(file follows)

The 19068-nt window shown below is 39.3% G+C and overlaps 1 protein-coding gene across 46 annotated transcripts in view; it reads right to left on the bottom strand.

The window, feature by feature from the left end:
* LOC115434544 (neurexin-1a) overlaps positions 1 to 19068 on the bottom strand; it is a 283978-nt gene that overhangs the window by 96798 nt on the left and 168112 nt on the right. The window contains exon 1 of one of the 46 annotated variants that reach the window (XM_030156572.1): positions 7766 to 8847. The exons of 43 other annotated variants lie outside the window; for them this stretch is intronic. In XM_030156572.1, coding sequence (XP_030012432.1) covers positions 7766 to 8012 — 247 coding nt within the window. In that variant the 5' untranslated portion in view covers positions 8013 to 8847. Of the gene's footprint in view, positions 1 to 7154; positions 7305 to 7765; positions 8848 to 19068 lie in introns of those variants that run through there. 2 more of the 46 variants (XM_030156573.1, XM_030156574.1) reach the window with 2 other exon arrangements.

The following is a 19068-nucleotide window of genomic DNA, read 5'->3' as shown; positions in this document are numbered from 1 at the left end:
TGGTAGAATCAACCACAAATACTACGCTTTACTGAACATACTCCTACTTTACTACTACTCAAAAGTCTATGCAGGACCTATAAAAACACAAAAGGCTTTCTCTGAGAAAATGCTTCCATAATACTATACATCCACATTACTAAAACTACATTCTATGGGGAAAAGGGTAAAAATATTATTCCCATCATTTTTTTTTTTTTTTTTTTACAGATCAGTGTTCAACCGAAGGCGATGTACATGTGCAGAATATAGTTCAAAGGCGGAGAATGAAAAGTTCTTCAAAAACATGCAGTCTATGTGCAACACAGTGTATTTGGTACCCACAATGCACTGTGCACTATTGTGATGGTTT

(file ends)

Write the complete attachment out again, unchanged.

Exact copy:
The 19068-nt window shown below is 39.3% G+C and overlaps 1 protein-coding gene across 46 annotated transcripts in view; it reads right to left on the bottom strand.

The window, feature by feature from the left end:
* LOC115434544 (neurexin-1a) overlaps positions 1 to 19068 on the bottom strand; it is a 283978-nt gene that overhangs the window by 96798 nt on the left and 168112 nt on the right. The window contains exon 1 of one of the 46 annotated variants that reach the window (XM_030156572.1): positions 7766 to 8847. The exons of 43 other annotated variants lie outside the window; for them this stretch is intronic. In XM_030156572.1, coding sequence (XP_030012432.1) covers positions 7766 to 8012 — 247 coding nt within the window. In that variant the 5' untranslated portion in view covers positions 8013 to 8847. Of the gene's footprint in view, positions 1 to 7154; positions 7305 to 7765; positions 8848 to 19068 lie in introns of those variants that run through there. 2 more of the 46 variants (XM_030156573.1, XM_030156574.1) reach the window with 2 other exon arrangements.

The following is a 19068-nucleotide window of genomic DNA, read 5'->3' as shown; positions in this document are numbered from 1 at the left end:
TGGTAGAATCAACCACAAATACTACGCTTTACTGAACATACTCCTACTTTACTACTACTCAAAAGTCTATGCAGGACCTATAAAAACACAAAAGGCTTTCTCTGAGAAAATGCTTCCATAATACTATACATCCACATTACTAAAACTACATTCTATGGGGAAAAGGGTAAAAATATTATTCCCATCATTTTTTTTTTTTTTTTTTTACAGATCAGTGTTCAACCGAAGGCGATGTACATGTGCAGAATATAGTTCAAAGGCGGAGAATGAAAAGTTCTTCAAAAACATGCAGTCTATGTGCAACACAGTGTATTTGGTACCCACAATGCACTGTGCACTATTGTGATGGTTT